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My View: Family was a godsend during difficult days

By Terri Mudd

Cousins are incredibly important in my book. I guess my first encounter with such creatures is the reason.

It was 1934. My father died in the fall of that year, leaving my mother to raise two teenage girls and a baby of 3 years (me).

Now, Mom wasn’t bereft of opportunity. Dad had obtained rights to the concession of a city-owned golf course, which gave us a roof over our heads and food in return for a lot of hard work – kitchen concession, golf pro, handling city funds and maintenance of the building.

To fully understand the situation, one would have to know my mother at that time. She had been transferred from her mother’s protective oversight to Daddy’s protective oversight.

She had delivered three children, and maintained a home while Daddy scrounged for work from Denver to Scott’s Bluff, Neb. But she had led a sheltered life, protected first by her mother, then by her husband.

After Daddy died, Mom had a nervous breakdown, and spent time in the hospital. However, she managed to delegate her responsibilities at the golf course. My sister, who was a teenager, assumed a lot of responsibility.

Mom farmed me out to cheerful keepers until I was about 8 years old, and eventually she pulled through all of this.

But the picture of my mother in that first Christmas season without my father is a pathetic one. And there enters the family.

Mom’s half-sister lived in Omaha, Neb. Her husband worked for the railroad, so their family was secure and relatively well off during the Depression years.

Aunt Toots and her husband, Uncle John, sent my mother railway tickets for the four of us – my two sisters, Mom and me – to spend Christmas with them. I remember the details as vividly as if it were yesterday. Those details are painted with the colors of love.

The train ride was wonderful. In dreams, I can still feel the chugging and rocking of the car as it rolled along the tracks, making a steamy whistle sound at crossings. I can feel my mother’s warm coat that I was tucked against.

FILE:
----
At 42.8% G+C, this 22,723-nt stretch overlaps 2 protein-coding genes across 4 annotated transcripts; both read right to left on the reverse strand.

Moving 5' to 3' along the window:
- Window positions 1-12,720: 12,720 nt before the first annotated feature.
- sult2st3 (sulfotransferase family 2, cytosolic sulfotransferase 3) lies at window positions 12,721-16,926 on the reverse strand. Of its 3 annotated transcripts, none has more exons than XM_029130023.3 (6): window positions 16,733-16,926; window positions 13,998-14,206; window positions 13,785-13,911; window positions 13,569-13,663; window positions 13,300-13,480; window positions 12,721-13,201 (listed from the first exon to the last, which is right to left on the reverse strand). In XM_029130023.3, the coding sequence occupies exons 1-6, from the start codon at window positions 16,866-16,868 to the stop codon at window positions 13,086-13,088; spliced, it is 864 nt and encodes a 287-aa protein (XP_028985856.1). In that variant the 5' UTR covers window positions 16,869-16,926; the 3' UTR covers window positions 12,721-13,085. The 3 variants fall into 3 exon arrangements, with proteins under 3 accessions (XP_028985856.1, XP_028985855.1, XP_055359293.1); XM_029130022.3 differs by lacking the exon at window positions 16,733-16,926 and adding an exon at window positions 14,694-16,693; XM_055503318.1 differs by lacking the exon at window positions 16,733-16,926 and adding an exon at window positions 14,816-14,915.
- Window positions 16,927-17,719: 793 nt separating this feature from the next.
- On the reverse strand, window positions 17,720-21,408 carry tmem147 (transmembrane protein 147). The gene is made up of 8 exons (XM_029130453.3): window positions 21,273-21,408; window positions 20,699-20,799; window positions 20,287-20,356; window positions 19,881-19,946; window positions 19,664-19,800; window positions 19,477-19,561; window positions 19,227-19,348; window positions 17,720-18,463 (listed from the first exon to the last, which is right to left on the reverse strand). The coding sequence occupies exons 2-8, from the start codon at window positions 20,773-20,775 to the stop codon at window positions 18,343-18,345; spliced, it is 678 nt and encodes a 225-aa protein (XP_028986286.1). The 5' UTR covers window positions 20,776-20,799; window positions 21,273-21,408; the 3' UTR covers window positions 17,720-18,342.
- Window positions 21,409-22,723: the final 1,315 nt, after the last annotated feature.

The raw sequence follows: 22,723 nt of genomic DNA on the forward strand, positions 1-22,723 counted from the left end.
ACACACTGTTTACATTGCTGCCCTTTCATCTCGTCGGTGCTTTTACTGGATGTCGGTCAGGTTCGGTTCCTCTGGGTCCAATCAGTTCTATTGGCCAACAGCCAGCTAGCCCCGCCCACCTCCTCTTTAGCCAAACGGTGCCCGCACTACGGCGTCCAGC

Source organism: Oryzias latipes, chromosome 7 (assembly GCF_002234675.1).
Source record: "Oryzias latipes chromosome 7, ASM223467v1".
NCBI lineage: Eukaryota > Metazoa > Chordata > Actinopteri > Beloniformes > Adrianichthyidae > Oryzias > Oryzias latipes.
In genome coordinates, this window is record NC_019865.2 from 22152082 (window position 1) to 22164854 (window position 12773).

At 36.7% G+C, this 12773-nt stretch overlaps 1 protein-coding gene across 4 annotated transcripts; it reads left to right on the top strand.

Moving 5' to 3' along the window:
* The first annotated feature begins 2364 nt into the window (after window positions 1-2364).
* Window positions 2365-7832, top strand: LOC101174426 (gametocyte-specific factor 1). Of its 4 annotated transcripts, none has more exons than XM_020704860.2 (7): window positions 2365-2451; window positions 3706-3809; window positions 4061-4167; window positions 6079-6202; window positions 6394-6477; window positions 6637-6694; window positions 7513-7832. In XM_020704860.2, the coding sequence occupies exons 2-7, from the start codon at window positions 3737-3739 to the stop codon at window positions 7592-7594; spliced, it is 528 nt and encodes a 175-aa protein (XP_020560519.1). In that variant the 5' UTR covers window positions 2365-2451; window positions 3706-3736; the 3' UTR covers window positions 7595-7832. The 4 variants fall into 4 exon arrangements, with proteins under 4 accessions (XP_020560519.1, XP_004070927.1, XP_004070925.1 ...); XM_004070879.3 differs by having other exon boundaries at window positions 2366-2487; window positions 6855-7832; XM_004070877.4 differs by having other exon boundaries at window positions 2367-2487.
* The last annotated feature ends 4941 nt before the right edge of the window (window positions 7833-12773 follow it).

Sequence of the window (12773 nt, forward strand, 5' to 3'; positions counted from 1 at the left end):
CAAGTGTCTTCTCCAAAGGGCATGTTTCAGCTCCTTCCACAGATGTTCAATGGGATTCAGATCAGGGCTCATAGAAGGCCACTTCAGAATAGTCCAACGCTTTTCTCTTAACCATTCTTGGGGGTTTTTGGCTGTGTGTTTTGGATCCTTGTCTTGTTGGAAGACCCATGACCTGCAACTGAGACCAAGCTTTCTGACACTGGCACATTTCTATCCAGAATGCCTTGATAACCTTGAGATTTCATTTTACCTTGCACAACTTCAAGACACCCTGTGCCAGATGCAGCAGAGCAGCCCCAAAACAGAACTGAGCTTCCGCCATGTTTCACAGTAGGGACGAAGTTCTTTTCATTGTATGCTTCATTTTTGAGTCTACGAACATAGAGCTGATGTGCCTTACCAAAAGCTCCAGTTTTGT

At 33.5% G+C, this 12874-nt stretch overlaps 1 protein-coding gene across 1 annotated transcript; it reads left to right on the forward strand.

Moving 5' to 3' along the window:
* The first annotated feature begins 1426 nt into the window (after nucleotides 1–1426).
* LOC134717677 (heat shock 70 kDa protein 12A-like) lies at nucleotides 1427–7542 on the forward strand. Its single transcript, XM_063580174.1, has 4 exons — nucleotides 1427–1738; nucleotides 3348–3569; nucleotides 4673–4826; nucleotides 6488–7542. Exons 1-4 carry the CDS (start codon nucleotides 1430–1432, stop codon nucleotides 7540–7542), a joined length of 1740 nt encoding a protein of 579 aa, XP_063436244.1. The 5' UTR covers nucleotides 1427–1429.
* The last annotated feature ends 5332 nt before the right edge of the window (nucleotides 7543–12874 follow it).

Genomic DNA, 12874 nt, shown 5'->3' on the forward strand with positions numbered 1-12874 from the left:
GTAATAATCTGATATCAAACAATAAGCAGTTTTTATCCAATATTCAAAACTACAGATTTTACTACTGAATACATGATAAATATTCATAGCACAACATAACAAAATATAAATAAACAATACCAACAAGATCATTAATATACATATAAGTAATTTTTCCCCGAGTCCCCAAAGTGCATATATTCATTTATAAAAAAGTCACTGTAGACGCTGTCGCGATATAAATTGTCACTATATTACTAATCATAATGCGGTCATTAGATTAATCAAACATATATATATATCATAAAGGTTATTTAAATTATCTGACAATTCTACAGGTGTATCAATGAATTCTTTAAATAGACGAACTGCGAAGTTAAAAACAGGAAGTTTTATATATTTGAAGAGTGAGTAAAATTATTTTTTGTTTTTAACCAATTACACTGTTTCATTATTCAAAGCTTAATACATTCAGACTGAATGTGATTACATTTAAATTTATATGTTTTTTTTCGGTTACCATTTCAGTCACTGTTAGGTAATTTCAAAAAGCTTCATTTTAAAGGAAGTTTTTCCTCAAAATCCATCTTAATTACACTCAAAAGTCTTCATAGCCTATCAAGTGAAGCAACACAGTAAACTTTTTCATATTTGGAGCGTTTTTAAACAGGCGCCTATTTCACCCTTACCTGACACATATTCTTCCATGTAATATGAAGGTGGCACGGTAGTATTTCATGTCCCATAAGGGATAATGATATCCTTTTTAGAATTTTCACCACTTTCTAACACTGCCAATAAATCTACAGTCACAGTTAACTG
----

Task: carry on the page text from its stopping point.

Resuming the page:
The stay in Omaha was a little taste of heaven. We were with Aunt Toots and Uncle John and their four children – three boys and a girl. They were all near my sisters’ ages. I was far and away the baby.

From the moment we detrained, the entire family set out to secure a wonderful holiday for all of us.

Among the highlights were nightly Monopoly games. I was tucked in bed, of course, but the bedroom was just off the dining room where these uproarious events took place.

The roaring of laughter, and indignation, would go on late into the night.

My joys were many, aside from listening to the family laugh. My cousin John had a paper route. One evening he tucked me in the bag designed for papers, placed it on the handlebars of his bike and let me travel the route with him. I had frequent rides on the shoulders of devoted cousins. And my cousin Patricia, a teenager, gave me her doll buggy for my Christmas doll.

That week stands in my memory as thoroughly happy. Distance, and the adult opportunity to place the visit in the midst of the deep sorrow my family was suffering, gives me reason to deeply experience the comfort of love in action.

Terri Mudd, who lives in Lewiston, can still recall details of her family’s Christmas in Omaha in 1934.
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